• The Department will ensure that the model educator evaluation system being developed pursuant to the Board's spring 2010 vote incorporates processes that will prompt school- and district-wide development of a shared vision of effective educator practice.
  • The implementation plan for the new educator evaluation system is being designed to provide direction and support for districts to develop a shared vision of effective practice.
  • The Department will disseminate and support the implementation of the model units and resources being developed with Race to the Top resources.


  • With Race to the Top funding, DSACs are strengthening their capacity to assist districts in more effective data analysis and use.

Human Resources and Professional Development

  • The new framework and guidelines for educator evaluation are intended to address the widespread issue of ineffective supervision and evaluation practices.

Student Support

  • The Center for School and District Accountability will revise the district review protocol to ensure sufficient focus and expertise in the area of Student Support with special focus on students with disabilities and English language learners.

Financial and Asset Management

  • The Center for School and District Accountability will revise the district review protocol to more closely review districts' use of regional approaches to ensure economies of scale and address unmet needs in a cost-effective fashion.
  • The Center will also complete a research-based Promising Practices document related to regional approaches to achieve economies of scale and address unmet needs.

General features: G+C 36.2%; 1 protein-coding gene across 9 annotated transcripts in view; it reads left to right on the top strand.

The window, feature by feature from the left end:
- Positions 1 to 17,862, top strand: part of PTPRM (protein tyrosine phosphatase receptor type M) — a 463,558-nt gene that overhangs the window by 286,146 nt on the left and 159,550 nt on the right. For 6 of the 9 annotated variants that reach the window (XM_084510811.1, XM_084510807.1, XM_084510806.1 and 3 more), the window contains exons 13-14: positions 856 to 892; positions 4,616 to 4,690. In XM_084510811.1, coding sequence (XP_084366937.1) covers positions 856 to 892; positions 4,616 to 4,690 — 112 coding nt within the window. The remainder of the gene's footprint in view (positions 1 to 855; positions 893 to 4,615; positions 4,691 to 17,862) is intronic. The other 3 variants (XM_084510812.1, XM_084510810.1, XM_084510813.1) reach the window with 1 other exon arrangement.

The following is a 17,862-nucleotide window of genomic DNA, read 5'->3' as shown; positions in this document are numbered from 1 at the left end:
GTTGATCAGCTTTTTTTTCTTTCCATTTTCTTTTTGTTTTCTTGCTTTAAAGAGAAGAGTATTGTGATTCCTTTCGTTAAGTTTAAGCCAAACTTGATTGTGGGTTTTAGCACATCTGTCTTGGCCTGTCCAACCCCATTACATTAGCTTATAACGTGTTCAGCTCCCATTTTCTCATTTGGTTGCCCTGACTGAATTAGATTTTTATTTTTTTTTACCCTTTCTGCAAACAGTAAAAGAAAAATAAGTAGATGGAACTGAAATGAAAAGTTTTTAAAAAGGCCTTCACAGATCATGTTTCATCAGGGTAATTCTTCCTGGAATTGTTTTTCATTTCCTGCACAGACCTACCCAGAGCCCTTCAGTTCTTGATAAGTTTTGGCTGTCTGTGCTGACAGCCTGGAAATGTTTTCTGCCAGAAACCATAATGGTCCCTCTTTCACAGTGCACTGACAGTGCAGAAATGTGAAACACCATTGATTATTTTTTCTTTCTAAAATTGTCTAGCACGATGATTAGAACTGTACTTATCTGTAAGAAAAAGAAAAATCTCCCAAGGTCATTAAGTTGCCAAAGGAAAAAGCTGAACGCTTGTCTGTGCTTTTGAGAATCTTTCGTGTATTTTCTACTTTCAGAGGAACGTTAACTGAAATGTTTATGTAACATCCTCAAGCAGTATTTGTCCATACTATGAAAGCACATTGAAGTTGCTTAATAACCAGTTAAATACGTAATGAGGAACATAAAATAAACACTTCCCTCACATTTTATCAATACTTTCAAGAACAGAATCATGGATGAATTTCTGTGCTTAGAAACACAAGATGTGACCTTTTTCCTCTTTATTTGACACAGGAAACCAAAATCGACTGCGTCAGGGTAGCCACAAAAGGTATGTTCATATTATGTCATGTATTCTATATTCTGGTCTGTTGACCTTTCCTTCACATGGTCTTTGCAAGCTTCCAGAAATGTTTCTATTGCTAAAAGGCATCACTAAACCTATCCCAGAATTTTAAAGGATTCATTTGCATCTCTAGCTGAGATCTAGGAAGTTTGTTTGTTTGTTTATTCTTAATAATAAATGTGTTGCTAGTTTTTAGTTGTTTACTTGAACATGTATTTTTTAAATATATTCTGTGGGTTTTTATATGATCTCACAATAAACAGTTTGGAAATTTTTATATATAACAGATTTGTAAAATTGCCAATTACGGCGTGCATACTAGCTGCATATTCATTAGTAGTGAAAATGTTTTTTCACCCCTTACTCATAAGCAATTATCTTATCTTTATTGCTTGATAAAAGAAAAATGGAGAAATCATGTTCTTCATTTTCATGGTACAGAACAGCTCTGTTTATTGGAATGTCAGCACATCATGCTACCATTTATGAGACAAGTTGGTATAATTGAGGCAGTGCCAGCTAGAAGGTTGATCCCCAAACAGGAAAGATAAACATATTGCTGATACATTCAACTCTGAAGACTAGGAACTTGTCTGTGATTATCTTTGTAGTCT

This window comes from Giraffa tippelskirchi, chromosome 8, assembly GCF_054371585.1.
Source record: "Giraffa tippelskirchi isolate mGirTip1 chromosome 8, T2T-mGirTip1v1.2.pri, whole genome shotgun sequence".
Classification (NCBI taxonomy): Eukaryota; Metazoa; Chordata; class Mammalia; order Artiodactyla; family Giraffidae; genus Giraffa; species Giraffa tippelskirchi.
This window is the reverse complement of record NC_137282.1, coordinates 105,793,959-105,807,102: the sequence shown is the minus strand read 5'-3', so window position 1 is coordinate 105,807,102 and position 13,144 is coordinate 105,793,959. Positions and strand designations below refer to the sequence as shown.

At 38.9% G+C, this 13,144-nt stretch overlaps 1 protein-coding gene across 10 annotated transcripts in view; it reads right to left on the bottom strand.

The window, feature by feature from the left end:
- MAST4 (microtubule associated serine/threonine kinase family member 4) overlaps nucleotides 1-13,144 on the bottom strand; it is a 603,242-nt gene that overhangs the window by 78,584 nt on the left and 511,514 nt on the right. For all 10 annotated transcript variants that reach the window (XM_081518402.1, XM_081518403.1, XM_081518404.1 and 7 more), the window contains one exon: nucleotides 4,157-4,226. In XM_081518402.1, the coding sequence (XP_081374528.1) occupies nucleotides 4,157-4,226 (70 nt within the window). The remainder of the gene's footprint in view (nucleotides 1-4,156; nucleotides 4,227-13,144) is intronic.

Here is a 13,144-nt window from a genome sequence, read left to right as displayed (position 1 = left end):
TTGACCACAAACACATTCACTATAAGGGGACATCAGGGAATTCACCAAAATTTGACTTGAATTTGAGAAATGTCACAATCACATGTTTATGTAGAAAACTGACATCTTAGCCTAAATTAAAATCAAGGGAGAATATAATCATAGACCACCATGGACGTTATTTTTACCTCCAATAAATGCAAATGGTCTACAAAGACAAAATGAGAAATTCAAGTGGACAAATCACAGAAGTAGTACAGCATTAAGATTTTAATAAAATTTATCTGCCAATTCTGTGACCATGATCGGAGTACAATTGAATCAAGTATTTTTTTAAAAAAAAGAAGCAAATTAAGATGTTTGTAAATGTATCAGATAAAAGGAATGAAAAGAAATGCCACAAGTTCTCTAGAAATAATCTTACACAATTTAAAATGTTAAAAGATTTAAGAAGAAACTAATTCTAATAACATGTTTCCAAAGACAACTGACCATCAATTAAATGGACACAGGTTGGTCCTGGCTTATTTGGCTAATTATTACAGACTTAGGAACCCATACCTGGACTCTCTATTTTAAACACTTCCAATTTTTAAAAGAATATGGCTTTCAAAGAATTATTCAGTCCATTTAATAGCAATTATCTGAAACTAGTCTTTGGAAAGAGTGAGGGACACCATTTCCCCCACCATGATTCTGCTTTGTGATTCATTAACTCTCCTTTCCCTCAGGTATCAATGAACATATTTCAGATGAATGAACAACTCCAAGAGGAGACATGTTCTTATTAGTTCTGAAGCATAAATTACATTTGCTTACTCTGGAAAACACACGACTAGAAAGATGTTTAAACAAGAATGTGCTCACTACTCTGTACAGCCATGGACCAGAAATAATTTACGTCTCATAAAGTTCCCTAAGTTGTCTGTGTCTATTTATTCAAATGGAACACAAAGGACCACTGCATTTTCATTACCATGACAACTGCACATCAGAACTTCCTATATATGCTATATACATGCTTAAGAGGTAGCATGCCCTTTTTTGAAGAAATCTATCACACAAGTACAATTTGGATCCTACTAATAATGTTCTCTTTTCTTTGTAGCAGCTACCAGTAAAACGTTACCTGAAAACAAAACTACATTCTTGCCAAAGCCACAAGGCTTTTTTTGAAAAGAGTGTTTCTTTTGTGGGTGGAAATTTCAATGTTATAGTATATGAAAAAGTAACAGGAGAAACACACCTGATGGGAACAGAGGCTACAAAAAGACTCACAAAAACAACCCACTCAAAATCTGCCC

The Accelerated Improvement Planning and Monitoring Process

The trends emerging in Level 3 districts along with the review of the 2009 District Plans for School Intervention and the Level 4 District Reviews being completed this month suggest that many districts lack capacity to generate, implement and/or monitor sound district improvement plans that hold promise for rapidly accelerating the improvement in teaching that is essential if student achievement is to increase dramatically. As a result, the Centers for District and School Accountability and Targeted Assistance have collaborated to design the Accelerated Improvement Plan process. Described in some detail in Attachment #8, the Plan is being implemented this winter and spring in all four Level 4 districts. The planning template will be made available next fall through the regional DSACs to Level 3 districts.


The Center for School and District Accountability has refined the district review process in ways that are making the findings more useful both to district leaders and Department staff. The superintendent of a Level 3 district recently described the district review for his district as "stunningly informative." Staff from several of the Department's centers, notably the Center for Targeted Assistance, the Center for Research and Evaluation, and the Center for Finance, are contributing to the analysis of district efforts. At the same time, they and others are beginning to make systematic use of findings from the district reviews to inform their on-going work with the districts. These are all much-needed and welcome developments for the Department as we intensify our accountability, assistance and intervention efforts.

Deputy Commissioner Karla Baehr and Eva Mitchell, Director of our Center for School and District Accountability, will be present to offer highlights of the work to date and respond to Board members' questions.


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Attachment #1: District Standards and Indicators
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Attachment #2: District Reviews to Date
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Attachment #3: District Review Process
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Attachment #4: District Review Protocol
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Attachment #5: Sample Finding
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Attachment #6: Sample Recommendations
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Attachment #7: Level 3 Summary Analysis
Attachment #8: Accelerated Improvement Plan

Last Updated: February 25, 2011